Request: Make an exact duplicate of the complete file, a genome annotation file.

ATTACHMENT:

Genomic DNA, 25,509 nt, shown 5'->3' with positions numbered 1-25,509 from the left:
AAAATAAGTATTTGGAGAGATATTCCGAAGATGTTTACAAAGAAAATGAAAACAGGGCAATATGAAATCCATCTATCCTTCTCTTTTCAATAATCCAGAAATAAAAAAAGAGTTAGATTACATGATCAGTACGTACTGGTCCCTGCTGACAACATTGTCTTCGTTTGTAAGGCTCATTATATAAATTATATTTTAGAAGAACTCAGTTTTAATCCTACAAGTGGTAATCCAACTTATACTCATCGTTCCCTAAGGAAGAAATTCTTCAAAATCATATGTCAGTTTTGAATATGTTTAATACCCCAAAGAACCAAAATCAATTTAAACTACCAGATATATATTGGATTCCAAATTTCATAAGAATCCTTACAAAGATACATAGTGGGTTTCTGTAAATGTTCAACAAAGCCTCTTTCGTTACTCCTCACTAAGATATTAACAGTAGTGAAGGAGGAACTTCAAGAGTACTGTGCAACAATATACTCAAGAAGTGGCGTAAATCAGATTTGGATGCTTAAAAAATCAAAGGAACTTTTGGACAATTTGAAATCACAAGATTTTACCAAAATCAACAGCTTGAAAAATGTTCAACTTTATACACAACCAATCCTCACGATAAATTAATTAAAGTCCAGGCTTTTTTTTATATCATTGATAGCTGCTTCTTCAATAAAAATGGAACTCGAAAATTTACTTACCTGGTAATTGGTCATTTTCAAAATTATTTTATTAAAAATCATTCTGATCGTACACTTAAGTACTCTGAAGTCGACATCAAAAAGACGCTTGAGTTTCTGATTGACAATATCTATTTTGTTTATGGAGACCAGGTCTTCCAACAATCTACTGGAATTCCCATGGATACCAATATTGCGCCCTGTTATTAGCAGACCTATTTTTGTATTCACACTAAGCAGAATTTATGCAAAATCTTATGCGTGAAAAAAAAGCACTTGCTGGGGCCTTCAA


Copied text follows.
Genomic DNA, 25,509 nt, shown 5'->3' with positions numbered 1-25,509 from the left:
AAAATAAGTATTTGGAGAGATATTCCGAAGATGTTTACAAAGAAAATGAAAACAGGGCAATATGAAATCCATCTATCCTTCTCTTTTCAATAATCCAGAAATAAAAAAAGAGTTAGATTACATGATCAGTACGTACTGGTCCCTGCTGACAACATTGTCTTCGTTTGTAAGGCTCATTATATAAATTATATTTTAGAAGAACTCAGTTTTAATCCTACAAGTGGTAATCCAACTTATACTCATCGTTCCCTAAGGAAGAAATTCTTCAAAATCATATGTCAGTTTTGAATATGTTTAATACCCCAAAGAACCAAAATCAATTTAAACTACCAGATATATATTGGATTCCAAATTTCATAAGAATCCTTACAAAGATACATAGTGGGTTTCTGTAAATGTTCAACAAAGCCTCTTTCGTTACTCCTCACTAAGATATTAACAGTAGTGAAGGAGGAACTTCAAGAGTACTGTGCAACAATATACTCAAGAAGTGGCGTAAATCAGATTTGGATGCTTAAAAAATCAAAGGAACTTTTGGACAATTTGAAATCACAAGATTTTACCAAAATCAACAGCTTGAAAAATGTTCAACTTTATACACAACCAATCCTCACGATAAATTAATTAAAGTCCAGGCTTTTTTTTATATCATTGATAGCTGCTTCTTCAATAAAAATGGAACTCGAAAATTTACTTACCTGGTAATTGGTCATTTTCAAAATTATTTTATTAAAAATCATTCTGATCGTACACTTAAGTACTCTGAAGTCGACATCAAAAAGACGCTTGAGTTTCTGATTGACAATATCTATTTTGTTTATGGAGACCAGGTCTTCCAACAATCTACTGGAATTCCCATGGATACCAATATTGCGCCCTGTTATTAGCAGACCTATTTTTGTATTCACACTAAGCAGAATTTATGCAAAATCTTATGCGTGAAAAAAAAGCACTTGCTGGGGCCTTCAA